How Honest Are We Really?

How many times do you greet someone without really wanting to? I do it all the time, and it is usually followed by the mandatory, “How are you?”. Then in response, “I’m good, how are you?”, and so on. To cut to the point, I find this shallow and pretentious. Why do we tell people that we are good, even when we feel terribly depressed, or furious? I will answer these questions by  recounting an inspirational talk held by a famous guru and saint that I attend last year.

Let me begin by relating my experience of Sri Sri Ravi Shankar, who spoke in Cape Town in August, 2012. The first topic he brought up was communication between humans. I will take liberty in reciting his speech, but will maintain his tone and message. He asked, “Why do flight hostesses tell us to enjoy our trips upon arrival in a new country, or to have a safe journey? They don’t really care, do they?” Guruji did however clarify that he believes there are people that are sincere when they ask us seemingly mundane or automatic questions, such as our close family and close friends. When a mother says to her daughter or son “Have a nice day”, it is considered to be a genuine interest in the child’s welfare and happiness. sri_sri_ravi_shankar

Sri Sri Ravi Shankar explained how little substance there is when many of us greet one another, but he also explained that we all have the inherent capacity and desire to truly care for each other. He said, “Imagine a planet from outer space were to attack earth. Would you not immediately join arms with people of all religions, beliefs and races? A homeless man on the street would become a brother-in-arms, opposed to someone that you patronize or disparage.” Again I must remind you that I am taking liberty with Guruji’s exact words, but his words were very similar. Ultimately, he believes that if we were all to be true to ourselves, this ingrained connection and empathy for all people would surface.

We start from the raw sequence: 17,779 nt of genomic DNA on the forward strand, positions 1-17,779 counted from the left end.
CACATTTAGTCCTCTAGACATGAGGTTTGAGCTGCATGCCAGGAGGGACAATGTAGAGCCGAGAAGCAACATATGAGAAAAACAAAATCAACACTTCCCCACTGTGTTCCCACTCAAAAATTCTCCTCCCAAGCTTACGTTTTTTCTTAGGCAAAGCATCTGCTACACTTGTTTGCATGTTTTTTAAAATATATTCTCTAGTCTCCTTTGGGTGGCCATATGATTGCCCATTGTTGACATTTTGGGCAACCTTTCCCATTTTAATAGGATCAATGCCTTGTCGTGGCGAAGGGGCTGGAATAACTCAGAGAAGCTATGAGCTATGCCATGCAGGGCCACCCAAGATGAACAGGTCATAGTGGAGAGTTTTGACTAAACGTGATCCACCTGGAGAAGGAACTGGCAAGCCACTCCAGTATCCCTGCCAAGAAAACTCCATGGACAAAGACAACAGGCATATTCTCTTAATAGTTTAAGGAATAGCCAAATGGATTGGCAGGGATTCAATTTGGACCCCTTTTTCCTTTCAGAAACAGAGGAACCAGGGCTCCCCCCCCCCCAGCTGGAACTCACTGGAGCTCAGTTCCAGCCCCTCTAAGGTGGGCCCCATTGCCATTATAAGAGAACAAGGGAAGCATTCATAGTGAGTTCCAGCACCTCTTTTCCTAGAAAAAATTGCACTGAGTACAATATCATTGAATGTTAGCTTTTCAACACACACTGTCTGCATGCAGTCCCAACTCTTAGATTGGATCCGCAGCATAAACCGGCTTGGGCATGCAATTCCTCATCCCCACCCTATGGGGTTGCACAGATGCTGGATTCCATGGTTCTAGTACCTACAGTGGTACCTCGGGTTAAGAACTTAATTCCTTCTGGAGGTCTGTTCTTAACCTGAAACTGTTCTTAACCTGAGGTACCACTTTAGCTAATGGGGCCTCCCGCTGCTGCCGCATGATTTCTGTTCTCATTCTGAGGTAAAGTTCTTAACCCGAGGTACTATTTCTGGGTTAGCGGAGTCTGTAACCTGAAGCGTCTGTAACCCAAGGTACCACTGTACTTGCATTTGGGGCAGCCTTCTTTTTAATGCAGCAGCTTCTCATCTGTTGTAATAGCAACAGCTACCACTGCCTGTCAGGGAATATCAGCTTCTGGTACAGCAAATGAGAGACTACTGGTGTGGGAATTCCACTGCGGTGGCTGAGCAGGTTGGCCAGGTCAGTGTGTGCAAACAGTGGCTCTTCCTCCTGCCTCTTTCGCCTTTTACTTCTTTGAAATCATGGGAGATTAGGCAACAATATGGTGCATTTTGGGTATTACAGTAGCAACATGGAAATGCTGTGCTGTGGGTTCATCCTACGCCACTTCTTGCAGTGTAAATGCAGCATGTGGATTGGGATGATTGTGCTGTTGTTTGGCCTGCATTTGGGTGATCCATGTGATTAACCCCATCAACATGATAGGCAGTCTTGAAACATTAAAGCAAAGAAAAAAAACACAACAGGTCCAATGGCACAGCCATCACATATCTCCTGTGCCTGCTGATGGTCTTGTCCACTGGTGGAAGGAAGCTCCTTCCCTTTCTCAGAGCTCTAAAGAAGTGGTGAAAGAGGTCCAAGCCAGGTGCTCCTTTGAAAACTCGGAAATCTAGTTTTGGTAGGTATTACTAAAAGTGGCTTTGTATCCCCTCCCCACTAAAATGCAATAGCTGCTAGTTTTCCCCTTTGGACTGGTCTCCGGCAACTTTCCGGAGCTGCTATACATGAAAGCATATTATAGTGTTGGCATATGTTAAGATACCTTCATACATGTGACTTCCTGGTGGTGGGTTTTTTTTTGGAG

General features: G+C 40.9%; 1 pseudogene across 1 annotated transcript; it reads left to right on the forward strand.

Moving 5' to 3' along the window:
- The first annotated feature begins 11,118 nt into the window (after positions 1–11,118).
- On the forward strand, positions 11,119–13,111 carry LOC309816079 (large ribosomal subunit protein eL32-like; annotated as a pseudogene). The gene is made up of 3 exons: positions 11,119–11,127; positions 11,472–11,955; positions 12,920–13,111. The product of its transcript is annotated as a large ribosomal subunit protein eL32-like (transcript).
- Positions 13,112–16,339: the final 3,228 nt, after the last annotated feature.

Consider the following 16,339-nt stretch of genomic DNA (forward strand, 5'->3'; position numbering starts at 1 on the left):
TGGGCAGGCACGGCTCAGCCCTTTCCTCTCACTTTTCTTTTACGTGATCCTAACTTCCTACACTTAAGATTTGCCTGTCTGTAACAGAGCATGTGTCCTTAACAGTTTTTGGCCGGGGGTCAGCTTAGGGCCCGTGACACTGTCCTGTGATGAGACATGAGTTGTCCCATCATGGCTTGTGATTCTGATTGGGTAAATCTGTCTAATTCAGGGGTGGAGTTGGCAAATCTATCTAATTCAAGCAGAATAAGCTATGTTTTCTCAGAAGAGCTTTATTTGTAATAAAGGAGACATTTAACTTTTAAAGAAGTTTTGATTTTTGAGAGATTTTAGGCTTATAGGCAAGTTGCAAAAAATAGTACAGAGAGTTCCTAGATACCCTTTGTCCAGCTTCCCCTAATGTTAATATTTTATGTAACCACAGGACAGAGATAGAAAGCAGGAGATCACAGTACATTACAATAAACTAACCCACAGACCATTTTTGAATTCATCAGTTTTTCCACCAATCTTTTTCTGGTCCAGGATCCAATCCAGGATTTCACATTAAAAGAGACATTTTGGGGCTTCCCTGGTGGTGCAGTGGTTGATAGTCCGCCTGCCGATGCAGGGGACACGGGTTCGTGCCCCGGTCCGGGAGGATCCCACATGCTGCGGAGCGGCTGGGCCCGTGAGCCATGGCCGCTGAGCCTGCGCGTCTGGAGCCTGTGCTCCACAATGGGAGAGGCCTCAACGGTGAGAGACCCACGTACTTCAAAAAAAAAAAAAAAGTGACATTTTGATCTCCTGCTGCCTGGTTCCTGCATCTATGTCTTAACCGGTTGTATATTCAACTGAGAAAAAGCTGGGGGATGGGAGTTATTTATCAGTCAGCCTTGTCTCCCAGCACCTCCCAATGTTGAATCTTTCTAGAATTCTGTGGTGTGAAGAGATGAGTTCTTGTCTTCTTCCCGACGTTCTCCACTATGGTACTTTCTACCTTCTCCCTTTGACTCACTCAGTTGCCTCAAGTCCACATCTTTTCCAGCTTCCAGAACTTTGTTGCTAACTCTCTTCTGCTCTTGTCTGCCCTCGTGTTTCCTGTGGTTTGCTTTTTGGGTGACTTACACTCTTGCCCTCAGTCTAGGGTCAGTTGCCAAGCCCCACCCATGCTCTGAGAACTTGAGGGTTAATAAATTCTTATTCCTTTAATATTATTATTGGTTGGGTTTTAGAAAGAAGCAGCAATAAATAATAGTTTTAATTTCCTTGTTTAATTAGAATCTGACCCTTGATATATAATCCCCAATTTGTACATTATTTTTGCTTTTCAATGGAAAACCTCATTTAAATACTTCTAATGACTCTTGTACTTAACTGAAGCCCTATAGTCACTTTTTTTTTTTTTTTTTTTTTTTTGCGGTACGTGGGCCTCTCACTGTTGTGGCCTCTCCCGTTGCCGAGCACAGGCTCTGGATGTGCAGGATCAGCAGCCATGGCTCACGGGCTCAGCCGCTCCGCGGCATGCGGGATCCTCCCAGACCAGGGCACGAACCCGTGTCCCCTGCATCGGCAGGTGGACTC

Using Guruji’s logic, I believe we greet each other absentmindedly or without real meaning only because we live as if we are all separate. There would be no point in hiding our true feelings if we knew that people would be understanding and caring we were to do so. Therefore, next time someone asks, “How are you?”, and you feel a little depressed, say that, and see how he responds. It will probably be a much more interesting conversation than if you were to respond instantly, “Good and you?” Then again, you could come across as a bit of a nut, or they just would not care. In that case they are unworthy of your time anyway.

 

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